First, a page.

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After The Game

© 2011 Felix_P

Chapter Seventy-six

Glen and Garth were a little happier, given John and Susan's news of their impending marriage. Dana was also much happier, as now she got to help plan another wedding. Over the course of the next few weeks, John and Susan spent more time with Garth and Glen as they transitioned into becoming a family. Both boys got along with Susan very well and Dana and I were confident when the time came for them to live together as a family that things would go smoothly. Even though Susan had not been married before, she was in her early thirties and was going to be a great mother to both boys.

Plans were made to have the wedding in September and only family would be invited. They had been in touch with Reverend McLaughlin and he had agreed to marry them. They were having a small wedding party, consisting of Susan's sister (Dana's other daughter) and Garth and Glen. Dana was giving away Susan, at Susan's request, as it was no longer a hard and fast custom of the Father giving away the bride. Dana's former husband was invited, only out of obligation, but he declined, which no one was surprised at. He had not been involved with his daughters' lives very much as they were growing up.

The summer was going by quickly and the beginning of August was upon us. Preparations for the Old Firehall opening were moving ahead, as well as the loft. John and Susan dropped over to pick up Dana one day, as they were all meeting the contractor to go over progress to date.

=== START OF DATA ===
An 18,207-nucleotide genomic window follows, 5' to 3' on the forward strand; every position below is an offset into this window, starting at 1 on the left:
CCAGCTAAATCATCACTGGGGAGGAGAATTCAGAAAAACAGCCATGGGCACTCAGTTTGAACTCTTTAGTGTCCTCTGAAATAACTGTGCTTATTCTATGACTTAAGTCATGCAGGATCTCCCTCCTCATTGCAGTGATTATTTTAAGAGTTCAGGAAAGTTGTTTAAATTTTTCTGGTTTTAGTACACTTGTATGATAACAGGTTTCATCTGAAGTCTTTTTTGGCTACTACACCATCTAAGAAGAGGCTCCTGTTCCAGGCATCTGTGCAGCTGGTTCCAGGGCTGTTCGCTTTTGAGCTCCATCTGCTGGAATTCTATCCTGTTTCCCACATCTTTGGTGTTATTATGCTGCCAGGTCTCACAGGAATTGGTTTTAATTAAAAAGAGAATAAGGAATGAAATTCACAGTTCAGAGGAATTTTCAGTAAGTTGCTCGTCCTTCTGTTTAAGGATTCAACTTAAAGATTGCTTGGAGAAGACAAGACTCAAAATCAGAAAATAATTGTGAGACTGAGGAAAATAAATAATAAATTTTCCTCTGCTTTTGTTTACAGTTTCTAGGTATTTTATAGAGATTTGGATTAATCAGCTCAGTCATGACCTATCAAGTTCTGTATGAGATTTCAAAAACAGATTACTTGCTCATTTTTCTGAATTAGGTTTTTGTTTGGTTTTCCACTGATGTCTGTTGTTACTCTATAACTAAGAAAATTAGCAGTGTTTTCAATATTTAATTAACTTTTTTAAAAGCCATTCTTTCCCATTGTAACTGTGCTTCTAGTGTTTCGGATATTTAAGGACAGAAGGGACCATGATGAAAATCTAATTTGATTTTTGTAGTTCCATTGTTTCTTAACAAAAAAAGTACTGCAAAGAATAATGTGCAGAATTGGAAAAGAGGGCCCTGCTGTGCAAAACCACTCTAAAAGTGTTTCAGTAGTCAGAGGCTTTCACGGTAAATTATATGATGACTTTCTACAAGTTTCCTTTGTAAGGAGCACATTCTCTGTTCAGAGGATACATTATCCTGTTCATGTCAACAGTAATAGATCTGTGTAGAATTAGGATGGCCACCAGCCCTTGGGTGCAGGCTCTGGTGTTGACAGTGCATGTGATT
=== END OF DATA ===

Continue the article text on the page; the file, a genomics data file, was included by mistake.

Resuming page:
"Take a look at this, Dear," Dana said, as she showed me the alterations that the interior designer had done to Glen's plans, which was going to be a surprise for him.

"That looks perfect. I don't know how you're going to keep it a secret from him," I said.

"Glen's surprise for Garth isn't going to be easy to keep under wraps either," John said. Things were shaping up to be quite the luxurious and unique home.

Between Baseball, T-ball, Soccer and Golf, there was rarely a moment of downtime in our household. Since contemporary services at church didn't start up again until September, Sunday morning was a rare time for quiet reflection for me. One Sunday I was reading my financial sources that I relied upon to keep me up-to-date on the stock market and the financial world. Jake joined me in the living room as he usually did and was reading his Italian newspaper that we had delivered every weekend for him to read. I was surprised when Sean came in and plopped himself down on the couch right beside me, with his body resting against me. That was his cue that he wanted to talk to me about something.

"So what do I owe the honour of having your warm clammy body pressed against my side, making it almost impossible for me to read my newspaper?" I asked, as I put it down.

He looked at me with a smile and asked, "Can you teach me about the stock market?"